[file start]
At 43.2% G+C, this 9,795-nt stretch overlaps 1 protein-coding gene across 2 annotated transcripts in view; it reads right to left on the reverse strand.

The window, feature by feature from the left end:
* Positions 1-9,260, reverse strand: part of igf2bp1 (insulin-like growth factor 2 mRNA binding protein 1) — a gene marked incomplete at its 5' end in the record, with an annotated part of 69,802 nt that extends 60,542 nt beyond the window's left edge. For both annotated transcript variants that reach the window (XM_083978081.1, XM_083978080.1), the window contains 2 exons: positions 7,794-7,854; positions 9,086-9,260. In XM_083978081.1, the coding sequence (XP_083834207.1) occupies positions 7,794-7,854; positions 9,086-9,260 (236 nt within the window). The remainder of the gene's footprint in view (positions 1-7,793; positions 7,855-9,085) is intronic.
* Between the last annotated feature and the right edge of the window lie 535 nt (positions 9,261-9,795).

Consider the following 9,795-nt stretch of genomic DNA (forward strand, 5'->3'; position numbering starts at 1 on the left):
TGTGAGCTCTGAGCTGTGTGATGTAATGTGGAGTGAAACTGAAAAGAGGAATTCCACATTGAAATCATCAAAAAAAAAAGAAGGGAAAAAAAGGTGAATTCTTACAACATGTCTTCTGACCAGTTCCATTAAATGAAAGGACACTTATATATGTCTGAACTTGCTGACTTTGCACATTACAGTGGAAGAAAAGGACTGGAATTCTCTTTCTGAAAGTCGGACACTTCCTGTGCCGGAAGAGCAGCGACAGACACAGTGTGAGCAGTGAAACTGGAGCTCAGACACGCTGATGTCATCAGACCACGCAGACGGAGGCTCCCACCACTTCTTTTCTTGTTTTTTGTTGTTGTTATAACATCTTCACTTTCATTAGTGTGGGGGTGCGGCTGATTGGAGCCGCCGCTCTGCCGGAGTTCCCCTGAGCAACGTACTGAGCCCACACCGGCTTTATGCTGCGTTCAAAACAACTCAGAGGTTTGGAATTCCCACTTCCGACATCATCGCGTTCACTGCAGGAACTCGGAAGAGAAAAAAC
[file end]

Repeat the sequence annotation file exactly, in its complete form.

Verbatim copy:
At 43.2% G+C, this 9,795-nt stretch overlaps 1 protein-coding gene across 2 annotated transcripts in view; it reads right to left on the reverse strand.

The window, feature by feature from the left end:
* Positions 1-9,260, reverse strand: part of igf2bp1 (insulin-like growth factor 2 mRNA binding protein 1) — a gene marked incomplete at its 5' end in the record, with an annotated part of 69,802 nt that extends 60,542 nt beyond the window's left edge. For both annotated transcript variants that reach the window (XM_083978081.1, XM_083978080.1), the window contains 2 exons: positions 7,794-7,854; positions 9,086-9,260. In XM_083978081.1, the coding sequence (XP_083834207.1) occupies positions 7,794-7,854; positions 9,086-9,260 (236 nt within the window). The remainder of the gene's footprint in view (positions 1-7,793; positions 7,855-9,085) is intronic.
* Between the last annotated feature and the right edge of the window lie 535 nt (positions 9,261-9,795).

Consider the following 9,795-nt stretch of genomic DNA (forward strand, 5'->3'; position numbering starts at 1 on the left):
TGTGAGCTCTGAGCTGTGTGATGTAATGTGGAGTGAAACTGAAAAGAGGAATTCCACATTGAAATCATCAAAAAAAAAAGAAGGGAAAAAAAGGTGAATTCTTACAACATGTCTTCTGACCAGTTCCATTAAATGAAAGGACACTTATATATGTCTGAACTTGCTGACTTTGCACATTACAGTGGAAGAAAAGGACTGGAATTCTCTTTCTGAAAGTCGGACACTTCCTGTGCCGGAAGAGCAGCGACAGACACAGTGTGAGCAGTGAAACTGGAGCTCAGACACGCTGATGTCATCAGACCACGCAGACGGAGGCTCCCACCACTTCTTTTCTTGTTTTTTGTTGTTGTTATAACATCTTCACTTTCATTAGTGTGGGGGTGCGGCTGATTGGAGCCGCCGCTCTGCCGGAGTTCCCCTGAGCAACGTACTGAGCCCACACCGGCTTTATGCTGCGTTCAAAACAACTCAGAGGTTTGGAATTCCCACTTCCGACATCATCGCGTTCACTGCAGGAACTCGGAAGAGAAAAAAC